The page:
Garden Variety: Extend the harvest season with succession planting

To make the most of garden space and extend the amount of time that vegetables are harvested from the garden, consider succession planting. Succession planting is a process that takes a little bit of planning, but most gardeners can easily incorporate it into their year-round planting routines once they understand how it works.

There are a few methods of succession planting that can be used on their own or in combination. As spring fades into summer and the time comes to plant warm-season crops, consider incorporating one or more methods.

The first method of succession planting is to plant in intervals. An example is planting a small patch of spinach every two weeks from the middle of March to the end of April. Then, each crop of spinach matures at a different time and can be harvested for about a six-week period if the weather cooperates. By contrast, if only one patch of spinach is planted, it matures all at once or over a period of a few days.

Another method of succession planting is to follow a cool-season crop with a warm-season one and vice versa. An example of this is to plant beans (warm-season crop) in May in the spot where radishes (cool-season crop) were harvested from a spring planting.

The third method of succession planting involves careful study of maturity dates (listed as “days to harvest” on the label) and planting multiple varieties with differing maturity dates around the same time. For example, sweet corn has maturity dates ranging from 60 to 100 days. A gardener could choose one variety with a quick maturity date (60-something days), another variety with a maturity date around 75 days, and a third variety with a late maturity date (90-something days). All three varieties are planted at the same time, but because they mature at different times, the harvest season is spread over a longer period than if only one variety were planted.

Squash, melons, corn and beans are good options for planting in two-week intervals. The best times for planting these species are early May to mid-June. All of these crops can also replace cool-season crops such as lettuce, spinach, peas and radishes that have been recently harvested.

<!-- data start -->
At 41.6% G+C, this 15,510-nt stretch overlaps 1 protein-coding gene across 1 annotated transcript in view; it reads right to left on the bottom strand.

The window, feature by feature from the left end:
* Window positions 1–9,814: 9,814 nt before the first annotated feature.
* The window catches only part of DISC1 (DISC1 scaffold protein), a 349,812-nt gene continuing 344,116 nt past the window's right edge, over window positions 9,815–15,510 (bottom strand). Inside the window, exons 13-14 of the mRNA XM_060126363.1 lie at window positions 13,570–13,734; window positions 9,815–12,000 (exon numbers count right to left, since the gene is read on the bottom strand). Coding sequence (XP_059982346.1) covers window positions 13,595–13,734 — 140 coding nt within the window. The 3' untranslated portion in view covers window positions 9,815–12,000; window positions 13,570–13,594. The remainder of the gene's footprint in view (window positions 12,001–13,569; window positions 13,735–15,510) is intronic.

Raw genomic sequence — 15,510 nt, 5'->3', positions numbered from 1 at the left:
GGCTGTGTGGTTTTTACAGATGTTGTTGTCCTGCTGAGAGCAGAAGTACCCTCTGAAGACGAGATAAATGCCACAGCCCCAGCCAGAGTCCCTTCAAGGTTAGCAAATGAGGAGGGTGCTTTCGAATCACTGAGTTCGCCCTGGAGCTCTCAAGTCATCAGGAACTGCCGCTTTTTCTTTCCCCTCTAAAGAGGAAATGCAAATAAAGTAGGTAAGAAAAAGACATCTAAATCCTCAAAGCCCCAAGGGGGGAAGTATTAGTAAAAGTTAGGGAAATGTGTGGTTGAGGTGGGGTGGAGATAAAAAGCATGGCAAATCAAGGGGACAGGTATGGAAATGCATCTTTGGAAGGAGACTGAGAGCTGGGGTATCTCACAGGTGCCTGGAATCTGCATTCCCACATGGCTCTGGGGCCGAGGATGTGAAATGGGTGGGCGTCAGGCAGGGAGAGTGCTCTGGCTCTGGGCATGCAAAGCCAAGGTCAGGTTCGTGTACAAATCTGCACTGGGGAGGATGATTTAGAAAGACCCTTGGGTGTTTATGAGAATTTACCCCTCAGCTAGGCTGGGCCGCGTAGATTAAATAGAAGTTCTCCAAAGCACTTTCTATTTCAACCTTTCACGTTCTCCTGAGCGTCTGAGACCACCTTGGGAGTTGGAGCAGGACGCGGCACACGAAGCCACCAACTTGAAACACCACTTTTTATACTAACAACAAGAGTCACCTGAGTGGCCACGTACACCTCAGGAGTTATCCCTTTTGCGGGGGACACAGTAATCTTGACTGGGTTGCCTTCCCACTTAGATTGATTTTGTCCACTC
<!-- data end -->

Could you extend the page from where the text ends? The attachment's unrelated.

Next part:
Tomatoes, peppers and eggplant can also replace cool-season crops. Planting in intervals is generally unnecessary, though, since these crops tend to produce throughout the summer if weather conditions and fertility are right.

Sweet potatoes can replace early crops and be planted in intervals if desired. They are best planted from mid-May to the end of June. They might be an especially good selection to replace fall-planted garlic, which is typically harvested in June.

In August and September, cool-season crops can start replacing warm-season ones again, if the warm-season crops have finished producing.

Early-planted and maturing squash and green beans may be fading around this time and could leave open spots for fall crops of beets, broccoli, cabbage, cauliflower, carrots, kale, radishes, spinach and turnips. These fall crops can again be planted in two-week intervals with attention paid to maturity and frost dates. These can all withstand light frost.

If mulched properly, the root crops can stay in the ground until a hard freeze or possibly even through a few freezes.

Cover crops may also be used in the fall to restore fertility to the soil and provide organic matter for longer-term soil improvement.

— Jennifer Smith works in regulatory horticulture and has worked as a horticulturist for various government entities. She has experience in landscape design and maintenance and as an educator.


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